You Might Not Need as Much Water as You Think

Eight glasses of water per day may be too much for some people

Water, water, everywhere — but how much should you drink?

Staying hydrated is a bit of a Goldilocks tale: not too much, not too little, but just right. And the widely circulated recommendation for eight 8-ounce glasses a day has no scientific backing, according to Aaron E. Carroll, MD, writing in The New York Times.

Dr. Carroll, a professor of pediatrics at Indiana University School of Medicine, coauthored a 2007 article on medical myths that debunked the eight-glass recommendation. Despite that article, he said he still sees the recommendation frequently.

A 2010 Dutch study published in Nederlands Tijdschrift Geneeskunde noted that healthy people excrete about 500 cubic centimeters (CCs) of water a day on average. That’s a little more than 2 cups.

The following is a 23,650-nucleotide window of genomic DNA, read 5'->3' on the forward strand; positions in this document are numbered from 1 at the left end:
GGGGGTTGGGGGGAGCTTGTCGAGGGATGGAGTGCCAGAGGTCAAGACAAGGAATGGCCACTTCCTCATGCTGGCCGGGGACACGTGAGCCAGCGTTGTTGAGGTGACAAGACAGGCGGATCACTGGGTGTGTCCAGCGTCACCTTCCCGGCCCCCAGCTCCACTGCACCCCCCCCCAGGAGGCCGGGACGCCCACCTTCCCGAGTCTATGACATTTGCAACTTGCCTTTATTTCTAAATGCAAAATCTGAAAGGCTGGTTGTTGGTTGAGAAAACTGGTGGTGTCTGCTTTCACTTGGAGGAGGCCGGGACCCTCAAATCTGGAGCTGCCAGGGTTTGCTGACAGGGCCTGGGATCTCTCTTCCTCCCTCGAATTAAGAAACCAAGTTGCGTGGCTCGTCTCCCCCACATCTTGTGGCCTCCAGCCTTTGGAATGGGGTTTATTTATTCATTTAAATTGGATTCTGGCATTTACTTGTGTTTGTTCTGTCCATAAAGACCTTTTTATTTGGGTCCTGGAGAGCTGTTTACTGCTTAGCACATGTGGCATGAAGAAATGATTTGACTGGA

The authors of this study said a total daily fluid intake of 3,000 CCs for men and 2,500 for women is more than adequate. Those figures include fluids from all sources, however — not just water. For most people, those amounts allow for normal body functions, sweat loss, respiration and urination.

In addition to water, potential sources of fluid include coffee, tea, soft drinks, fruits, vegetables and alcoholic beverages.

Too much water can be a problem, according to a 2015 study in the Clinical Journal of Sports Medicine. A panel of medical experts who analyzed the risk of drinking too much water during athletic activity noted that aggressively drinking water can be dangerous. Too much water can cause the level of sodium in the body to drop too low, which can be deadly.

The authors of this study recommended paying attention to thirst and drinking only when thirsty.

“There is no formal recommendation for a daily amount of water people need,” Dr. Carroll wrote in his article for the Times. “That amount obviously differs by what people eat, where they live, how big they are and what they are doing. But as people in this country live longer than ever before, and have arguably freer access to beverages than at almost any time in human history, it’s just not true that we’re all dehydrated.”